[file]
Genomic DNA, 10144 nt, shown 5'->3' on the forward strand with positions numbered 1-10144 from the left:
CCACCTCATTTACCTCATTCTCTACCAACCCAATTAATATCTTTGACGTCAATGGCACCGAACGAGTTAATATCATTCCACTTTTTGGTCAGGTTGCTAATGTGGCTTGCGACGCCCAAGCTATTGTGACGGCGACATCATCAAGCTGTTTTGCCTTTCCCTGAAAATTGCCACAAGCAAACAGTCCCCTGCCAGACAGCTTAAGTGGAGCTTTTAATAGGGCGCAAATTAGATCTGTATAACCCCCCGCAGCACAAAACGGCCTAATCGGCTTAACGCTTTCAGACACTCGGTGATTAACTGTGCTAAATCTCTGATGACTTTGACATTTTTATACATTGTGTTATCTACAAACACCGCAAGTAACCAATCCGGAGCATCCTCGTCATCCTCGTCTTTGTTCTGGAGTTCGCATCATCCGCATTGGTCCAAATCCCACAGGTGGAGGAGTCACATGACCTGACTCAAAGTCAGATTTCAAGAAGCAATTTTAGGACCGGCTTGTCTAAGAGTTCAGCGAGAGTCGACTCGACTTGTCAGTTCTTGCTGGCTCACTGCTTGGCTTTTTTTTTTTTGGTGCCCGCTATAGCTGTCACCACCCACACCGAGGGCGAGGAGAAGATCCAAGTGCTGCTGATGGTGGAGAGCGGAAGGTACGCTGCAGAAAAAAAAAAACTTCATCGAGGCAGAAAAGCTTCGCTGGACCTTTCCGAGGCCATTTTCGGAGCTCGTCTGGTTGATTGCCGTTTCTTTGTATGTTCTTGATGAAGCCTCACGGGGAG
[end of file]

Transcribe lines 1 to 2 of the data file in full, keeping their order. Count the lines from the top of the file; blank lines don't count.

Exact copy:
Genomic DNA, 10144 nt, shown 5'->3' on the forward strand with positions numbered 1-10144 from the left:
CCACCTCATTTACCTCATTCTCTACCAACCCAATTAATATCTTTGACGTCAATGGCACCGAACGAGTTAATATCATTCCACTTTTTGGTCAGGTTGCTAATGTGGCTTGCGACGCCCAAGCTATTGTGACGGCGACATCATCAAGCTGTTTTGCCTTTCCCTGAAAATTGCCACAAGCAAACAGTCCCCTGCCAGACAGCTTAAGTGGAGCTTTTAATAGGGCGCAAATTAGATCTGTATAACCCCCCGCAGCACAAAACGGCCTAATCGGCTTAACGCTTTCAGACACTCGGTGATTAACTGTGCTAAATCTCTGATGACTTTGACATTTTTATACATTGTGTTATCTACAAACACCGCAAGTAACCAATCCGGAGCATCCTCGTCATCCTCGTCTTTGTTCTGGAGTTCGCATCATCCGCATTGGTCCAAATCCCACAGGTGGAGGAGTCACATGACCTGACTCAAAGTCAGATTTCAAGAAGCAATTTTAGGACCGGCTTGTCTAAGAGTTCAGCGAGAGTCGACTCGACTTGTCAGTTCTTGCTGGCTCACTGCTTGGCTTTTTTTTTTTTGGTGCCCGCTATAGCTGTCACCACCCACACCGAGGGCGAGGAGAAGATCCAAGTGCTGCTGATGGTGGAGAGCGGAAGGTACGCTGCAGAAAAAAAAAAACTTCATCGAGGCAGAAAAGCTTCGCTGGACCTTTCCGAGGCCATTTTCGGAGCTCGTCTGGTTGATTGCCGTTTCTTTGTATGTTCTTGATGAAGCCTCACGGGGAG